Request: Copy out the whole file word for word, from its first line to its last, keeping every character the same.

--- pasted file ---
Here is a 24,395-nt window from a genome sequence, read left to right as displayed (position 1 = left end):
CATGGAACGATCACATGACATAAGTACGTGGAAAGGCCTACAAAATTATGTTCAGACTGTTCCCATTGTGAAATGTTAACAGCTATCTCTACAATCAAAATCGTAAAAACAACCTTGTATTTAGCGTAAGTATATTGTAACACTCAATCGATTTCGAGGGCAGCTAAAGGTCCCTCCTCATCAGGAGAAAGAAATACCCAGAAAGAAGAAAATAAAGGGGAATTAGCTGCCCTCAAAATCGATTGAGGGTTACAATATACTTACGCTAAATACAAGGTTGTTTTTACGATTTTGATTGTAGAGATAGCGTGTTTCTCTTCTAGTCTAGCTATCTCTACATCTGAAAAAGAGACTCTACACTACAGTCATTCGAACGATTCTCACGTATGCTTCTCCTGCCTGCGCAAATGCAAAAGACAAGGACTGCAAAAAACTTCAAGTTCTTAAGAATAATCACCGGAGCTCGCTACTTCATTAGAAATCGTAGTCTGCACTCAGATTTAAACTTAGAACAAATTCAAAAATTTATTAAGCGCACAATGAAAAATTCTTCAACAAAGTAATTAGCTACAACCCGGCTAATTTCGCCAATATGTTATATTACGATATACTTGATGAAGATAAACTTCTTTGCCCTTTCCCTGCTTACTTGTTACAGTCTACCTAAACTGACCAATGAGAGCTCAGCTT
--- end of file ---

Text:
Here is a 24,395-nt window from a genome sequence, read left to right as displayed (position 1 = left end):
CATGGAACGATCACATGACATAAGTACGTGGAAAGGCCTACAAAATTATGTTCAGACTGTTCCCATTGTGAAATGTTAACAGCTATCTCTACAATCAAAATCGTAAAAACAACCTTGTATTTAGCGTAAGTATATTGTAACACTCAATCGATTTCGAGGGCAGCTAAAGGTCCCTCCTCATCAGGAGAAAGAAATACCCAGAAAGAAGAAAATAAAGGGGAATTAGCTGCCCTCAAAATCGATTGAGGGTTACAATATACTTACGCTAAATACAAGGTTGTTTTTACGATTTTGATTGTAGAGATAGCGTGTTTCTCTTCTAGTCTAGCTATCTCTACATCTGAAAAAGAGACTCTACACTACAGTCATTCGAACGATTCTCACGTATGCTTCTCCTGCCTGCGCAAATGCAAAAGACAAGGACTGCAAAAAACTTCAAGTTCTTAAGAATAATCACCGGAGCTCGCTACTTCATTAGAAATCGTAGTCTGCACTCAGATTTAAACTTAGAACAAATTCAAAAATTTATTAAGCGCACAATGAAAAATTCTTCAACAAAGTAATTAGCTACAACCCGGCTAATTTCGCCAATATGTTATATTACGATATACTTGATGAAGATAAACTTCTTTGCCCTTTCCCTGCTTACTTGTTACAGTCTACCTAAACTGACCAATGAGAGCTCAGCTT